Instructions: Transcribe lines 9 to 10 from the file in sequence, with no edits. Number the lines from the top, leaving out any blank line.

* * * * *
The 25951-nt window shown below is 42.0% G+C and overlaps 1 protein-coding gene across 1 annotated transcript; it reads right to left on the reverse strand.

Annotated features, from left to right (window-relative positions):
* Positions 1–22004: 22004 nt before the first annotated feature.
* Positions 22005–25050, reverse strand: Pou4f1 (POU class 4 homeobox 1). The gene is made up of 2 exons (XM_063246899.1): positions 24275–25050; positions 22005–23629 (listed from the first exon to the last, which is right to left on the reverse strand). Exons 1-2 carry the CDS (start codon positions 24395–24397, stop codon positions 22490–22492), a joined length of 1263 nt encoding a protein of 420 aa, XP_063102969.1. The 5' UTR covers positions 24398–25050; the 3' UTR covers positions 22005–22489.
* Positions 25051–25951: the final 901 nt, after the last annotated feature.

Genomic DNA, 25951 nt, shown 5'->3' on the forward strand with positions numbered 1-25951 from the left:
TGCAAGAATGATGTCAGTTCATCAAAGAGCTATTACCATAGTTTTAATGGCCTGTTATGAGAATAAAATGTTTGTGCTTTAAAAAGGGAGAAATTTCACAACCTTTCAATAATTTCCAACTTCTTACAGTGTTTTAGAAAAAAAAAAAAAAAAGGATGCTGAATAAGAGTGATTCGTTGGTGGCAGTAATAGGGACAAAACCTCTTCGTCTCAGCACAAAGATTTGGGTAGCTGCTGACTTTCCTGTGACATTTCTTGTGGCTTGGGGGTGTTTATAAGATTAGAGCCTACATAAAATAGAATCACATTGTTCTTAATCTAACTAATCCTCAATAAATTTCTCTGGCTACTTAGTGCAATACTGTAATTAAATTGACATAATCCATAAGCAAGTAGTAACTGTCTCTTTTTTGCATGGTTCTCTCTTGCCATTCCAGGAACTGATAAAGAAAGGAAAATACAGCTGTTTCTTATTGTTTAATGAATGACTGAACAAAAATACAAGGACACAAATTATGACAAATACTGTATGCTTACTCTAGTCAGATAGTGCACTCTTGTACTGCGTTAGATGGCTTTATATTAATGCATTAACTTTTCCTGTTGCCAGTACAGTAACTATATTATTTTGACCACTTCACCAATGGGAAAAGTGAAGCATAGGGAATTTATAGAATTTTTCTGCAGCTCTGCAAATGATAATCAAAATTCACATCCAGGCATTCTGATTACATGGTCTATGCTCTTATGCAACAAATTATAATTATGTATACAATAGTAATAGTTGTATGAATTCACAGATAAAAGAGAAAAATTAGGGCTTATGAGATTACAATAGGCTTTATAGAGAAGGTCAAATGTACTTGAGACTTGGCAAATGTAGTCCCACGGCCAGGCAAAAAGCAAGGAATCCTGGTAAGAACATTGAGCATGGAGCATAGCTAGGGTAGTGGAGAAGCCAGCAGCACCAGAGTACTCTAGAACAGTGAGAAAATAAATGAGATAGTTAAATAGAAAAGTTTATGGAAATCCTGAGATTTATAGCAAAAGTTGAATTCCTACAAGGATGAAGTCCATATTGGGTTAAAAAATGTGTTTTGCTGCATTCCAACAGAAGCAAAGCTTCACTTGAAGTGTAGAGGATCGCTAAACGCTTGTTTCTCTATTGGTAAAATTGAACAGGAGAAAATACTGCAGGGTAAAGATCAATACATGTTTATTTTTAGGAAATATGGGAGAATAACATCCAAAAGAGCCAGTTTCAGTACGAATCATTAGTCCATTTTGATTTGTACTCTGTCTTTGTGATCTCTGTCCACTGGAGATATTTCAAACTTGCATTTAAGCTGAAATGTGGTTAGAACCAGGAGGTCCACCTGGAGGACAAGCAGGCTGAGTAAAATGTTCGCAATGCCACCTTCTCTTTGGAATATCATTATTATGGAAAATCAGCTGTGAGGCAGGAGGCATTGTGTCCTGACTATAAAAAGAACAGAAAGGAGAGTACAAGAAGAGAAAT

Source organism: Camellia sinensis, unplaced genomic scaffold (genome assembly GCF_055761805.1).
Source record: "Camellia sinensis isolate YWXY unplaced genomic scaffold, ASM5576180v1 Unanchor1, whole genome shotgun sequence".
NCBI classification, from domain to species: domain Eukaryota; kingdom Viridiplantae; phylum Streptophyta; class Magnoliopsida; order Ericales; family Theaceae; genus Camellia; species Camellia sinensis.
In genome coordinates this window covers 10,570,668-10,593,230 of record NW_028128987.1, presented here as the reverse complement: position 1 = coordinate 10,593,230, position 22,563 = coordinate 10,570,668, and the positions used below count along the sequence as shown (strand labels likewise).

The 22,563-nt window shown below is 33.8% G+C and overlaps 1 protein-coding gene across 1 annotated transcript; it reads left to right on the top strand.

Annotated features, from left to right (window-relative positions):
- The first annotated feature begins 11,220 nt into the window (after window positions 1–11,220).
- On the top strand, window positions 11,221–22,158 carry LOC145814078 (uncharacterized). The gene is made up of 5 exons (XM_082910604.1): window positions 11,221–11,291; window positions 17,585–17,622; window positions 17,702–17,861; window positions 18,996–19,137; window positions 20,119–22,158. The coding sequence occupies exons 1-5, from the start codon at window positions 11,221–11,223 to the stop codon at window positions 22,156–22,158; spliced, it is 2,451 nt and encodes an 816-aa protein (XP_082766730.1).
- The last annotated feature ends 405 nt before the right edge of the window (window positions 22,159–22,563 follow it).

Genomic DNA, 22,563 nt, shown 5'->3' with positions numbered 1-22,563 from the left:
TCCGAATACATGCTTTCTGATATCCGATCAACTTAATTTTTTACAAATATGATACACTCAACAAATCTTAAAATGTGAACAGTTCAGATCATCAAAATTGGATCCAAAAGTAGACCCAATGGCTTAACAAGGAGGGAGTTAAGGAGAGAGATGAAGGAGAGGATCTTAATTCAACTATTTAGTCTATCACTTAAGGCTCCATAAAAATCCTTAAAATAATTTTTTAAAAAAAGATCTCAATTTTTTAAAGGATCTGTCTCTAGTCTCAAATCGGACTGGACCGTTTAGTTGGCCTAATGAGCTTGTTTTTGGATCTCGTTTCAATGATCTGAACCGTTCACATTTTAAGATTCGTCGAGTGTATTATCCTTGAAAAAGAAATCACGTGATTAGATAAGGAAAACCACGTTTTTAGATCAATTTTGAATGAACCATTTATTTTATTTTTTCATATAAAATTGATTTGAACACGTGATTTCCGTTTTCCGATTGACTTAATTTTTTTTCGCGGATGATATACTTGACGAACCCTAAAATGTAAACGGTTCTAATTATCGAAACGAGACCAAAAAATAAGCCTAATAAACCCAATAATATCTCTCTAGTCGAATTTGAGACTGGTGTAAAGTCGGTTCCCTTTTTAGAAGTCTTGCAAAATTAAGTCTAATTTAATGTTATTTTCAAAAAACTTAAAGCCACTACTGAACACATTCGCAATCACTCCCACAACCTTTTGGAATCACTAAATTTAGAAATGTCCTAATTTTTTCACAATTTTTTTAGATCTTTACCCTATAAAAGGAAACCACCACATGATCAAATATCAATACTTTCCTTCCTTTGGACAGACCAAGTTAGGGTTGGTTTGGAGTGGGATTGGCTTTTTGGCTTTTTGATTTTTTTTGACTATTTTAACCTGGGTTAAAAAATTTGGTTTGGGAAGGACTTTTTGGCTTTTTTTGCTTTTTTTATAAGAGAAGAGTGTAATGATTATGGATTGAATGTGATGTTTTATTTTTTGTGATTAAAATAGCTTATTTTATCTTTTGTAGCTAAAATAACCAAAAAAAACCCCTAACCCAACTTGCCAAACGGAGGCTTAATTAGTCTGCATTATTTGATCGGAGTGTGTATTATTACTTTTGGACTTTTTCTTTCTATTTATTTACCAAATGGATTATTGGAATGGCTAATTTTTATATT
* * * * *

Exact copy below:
Source record: "Camellia sinensis isolate YWXY unplaced genomic scaffold, ASM5576180v1 Unanchor1, whole genome shotgun sequence".
NCBI classification, from domain to species: domain Eukaryota; kingdom Viridiplantae; phylum Streptophyta; class Magnoliopsida; order Ericales; family Theaceae; genus Camellia; species Camellia sinensis.